Circadian Rhythms. Circadian rhythms in mammals (i.e., daily variations in activity, neurotransmitters and hormones) are not simply a response to the daily light:dark cycle but are an endogenous property of a group of cells in the hypothalamus called the suprachiasmatic nucleus (SCN). A considerable amount is known about the neurochemical composition of the SCN, how the SCN receives information about light from the environment and how the SCN synchronizes or entrains itself to the light:dark cycle. We are currently exploring how the SCN then drives the rhythmic variation in its outputs, a topic that has received relatively little attention. In particular, we hope to elucidate the manner in which the SCN times the rhythmic release of luteinizing hormone (necessary for ovulation in females) and adrenocortical hormones (glucocorticoids) in Syrian hamsters, a species that is very useful in research on circadian rhythms because they are strongly photoperiodic.
Huhman, K. L.; Jasnow, A. M.; Sisitsky, A. S.; Albers, H. E. Rhythms in glutamic acid decarboxylase mRNA in constant darkness. Brain Research, 851, 266-269, 1999.
Jasnow, A. M.; Banks, M. C.; Owens, E. C.; Huhman, K. L. Differential effects of two corticotropin-releasing factor antagonists on conditioned defeat in male, Syrian hamsters (Mesocricetus auratus). Brain Research, 846, 122-128, 1999.
Jasnow, A. M.; Huhman, K. L.; Bartness, T. J.; Demas, G. E. Short-day increases in aggression are inversely related to circulating testosterone concentrations in male Siberian hamsters (Phodopus sungorus). Hormones and Behavior, 38, 102-110, 2000.
Whitten, R.; Jasnow, A. M.; Albers, H. E.; Huhman, K. L. The effects of endomorphin-1 on conditioned defeat in Syrian hamsters (Mesocricetus auratus). Brain Research, 914, 74-80, 2001.
Jasnow, A. M.; Drazen, D. L.; Huhman, K. L.; Nelson, R. J.; Demas, G. E. Acute and chronic social defeat suppresses humoral immunity of male Syrian hamsters (Mesocricetus auratus). Hormones and Behavior, 40, 428-433, 2001.
Jasnow, A. M.; Huhman, K. L. Activation of GABAA receptors in the amygdala blocks the acquisition and expression of conditioned defeat in Syrian hamsters. Brain Research, 920, 142-150, 2001.
Harmon, A. C.; Moore, T. O.; Huhman, K. L.; Albers, H. E. Social experience and social context alter the behavioral response to centrally administered oxytocin in female Syrian hamsters. Neuroscience, 109, 767_772, 2002.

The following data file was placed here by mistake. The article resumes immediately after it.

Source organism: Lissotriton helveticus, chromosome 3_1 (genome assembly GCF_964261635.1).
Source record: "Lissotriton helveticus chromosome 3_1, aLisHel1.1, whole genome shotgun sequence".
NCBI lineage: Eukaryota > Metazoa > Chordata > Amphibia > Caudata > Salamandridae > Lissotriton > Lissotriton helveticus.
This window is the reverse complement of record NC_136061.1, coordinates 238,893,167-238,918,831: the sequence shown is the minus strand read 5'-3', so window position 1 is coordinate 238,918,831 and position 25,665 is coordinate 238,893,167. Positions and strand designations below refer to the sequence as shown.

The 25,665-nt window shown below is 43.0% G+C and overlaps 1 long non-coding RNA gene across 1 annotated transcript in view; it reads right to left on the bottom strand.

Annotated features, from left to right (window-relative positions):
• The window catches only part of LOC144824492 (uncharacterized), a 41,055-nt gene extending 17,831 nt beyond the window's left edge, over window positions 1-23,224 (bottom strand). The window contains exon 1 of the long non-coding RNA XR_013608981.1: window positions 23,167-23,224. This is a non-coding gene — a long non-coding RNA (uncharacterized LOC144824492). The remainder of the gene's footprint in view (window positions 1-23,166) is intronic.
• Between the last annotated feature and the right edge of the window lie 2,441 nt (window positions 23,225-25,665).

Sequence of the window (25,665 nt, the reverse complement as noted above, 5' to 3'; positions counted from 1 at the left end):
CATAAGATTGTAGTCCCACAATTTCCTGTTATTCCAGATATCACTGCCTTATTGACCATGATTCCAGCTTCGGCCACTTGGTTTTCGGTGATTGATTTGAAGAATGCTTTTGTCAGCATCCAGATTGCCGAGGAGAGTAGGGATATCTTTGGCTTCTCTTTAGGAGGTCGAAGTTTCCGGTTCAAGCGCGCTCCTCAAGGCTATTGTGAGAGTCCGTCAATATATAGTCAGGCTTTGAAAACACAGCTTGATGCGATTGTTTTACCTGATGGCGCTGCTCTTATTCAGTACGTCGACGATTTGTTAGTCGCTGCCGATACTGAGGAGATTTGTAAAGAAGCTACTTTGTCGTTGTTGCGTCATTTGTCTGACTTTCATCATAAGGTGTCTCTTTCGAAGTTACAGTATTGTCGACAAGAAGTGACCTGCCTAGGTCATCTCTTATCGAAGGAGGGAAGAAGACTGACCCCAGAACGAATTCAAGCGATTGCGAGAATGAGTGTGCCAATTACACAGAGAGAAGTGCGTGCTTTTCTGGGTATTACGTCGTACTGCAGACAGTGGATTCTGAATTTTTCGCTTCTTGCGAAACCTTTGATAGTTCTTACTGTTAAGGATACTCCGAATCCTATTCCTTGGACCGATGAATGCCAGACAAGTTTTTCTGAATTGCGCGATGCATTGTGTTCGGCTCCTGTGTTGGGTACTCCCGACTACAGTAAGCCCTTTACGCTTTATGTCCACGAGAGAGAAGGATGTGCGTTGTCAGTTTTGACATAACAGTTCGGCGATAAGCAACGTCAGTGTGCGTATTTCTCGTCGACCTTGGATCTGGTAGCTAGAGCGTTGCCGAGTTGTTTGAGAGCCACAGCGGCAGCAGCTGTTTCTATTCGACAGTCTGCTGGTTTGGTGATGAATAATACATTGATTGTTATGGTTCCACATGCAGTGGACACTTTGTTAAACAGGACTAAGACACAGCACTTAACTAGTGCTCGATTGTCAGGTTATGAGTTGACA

Mintz, E. M.; Jasnow, A. M.; Gillespie, C. F.; Huhman, K. L.; Albers, H. E. GABA interacts with photic signaling in the suprachiasmatic nucleus to regulate circadian phase shifts. Neuroscience, 109, 773-778, 2002.
Jasnow, A.J., Huhman, K.L., Bartness, T.J., Demas, G.E. Short days and exogenous melatonin increase aggression of male Syrian hamsters (Mesocricetus auratus). Hormones and Behavior, 42, 13-20, 2002.
Harmon, A. C.; Huhman, K. L.; Moore, T. O.; Albers, H. E. Oxytocin inhibits aggression in female Syrian hamsters. Journal of Neuroendocrinology, 14, 963-969, 2002.
Huhman, K. L.; Solomon, M. B.; Janicki, M.; Harmon, A. C.; Lin, S. M.; Israel, J. E. Jasnow, A. M. Conditioned defeat in male and female Syrian hamsters. Hormones and Behavior, 44, 293-299, 2003.
Jasnow, A. M.; Cooper, M. A.; Huhman, K. L. N-methyl-D-aspartate receptors in the amygdala are necessary for the acquisition and expression of conditioned defeat. Neuroscience, 123, 625-634, 2004.
Jasnow, A. M.; Davis, M., Huhman, K. L. Involvement of central amygdalar and bed nucleus of the stria terminalis corticotropin-releasing factor in behavioral responses to social defeat. Behavioral Neuroscience, 118, 1052-1061, 2004.
Novak, C. M.; Ehlen, C.; Huhman, K. L.; Albers, H. E. GABAB receptor activation in the suprachiasmatic nucleus of diurnal and nocturnal rodents. Brain Research Bulletin, 63, 531-535, 2004
Faruzzi, A. N.; Solomon, M. B.; Demas, G.E.; Huhman, K. L. Gonadal hormones modulate the display of submissive behaivor in socially defeated female Syrian hamsters. Hormones and Behavior, in press.
Matthew Cooper, Ph.D., Postdoctoral Associate
Diane Day-Balch, Ph.D., Postdoctoral Associate
Alicia Faruzzi, Graduate Research Assistant
Matia Banks Solomon, Graduate Research Assistant
Stacie Lin, Graduate Research Assistant
Lauren Runge, Laboratory Technician
Past members and current affiliation:
Aaron Jasnow, Ph.D. (Rockefeller University, Postdoctoral Associate)
Alicia Askew, Ph.D. (Presbyterian College, Assistant Professor)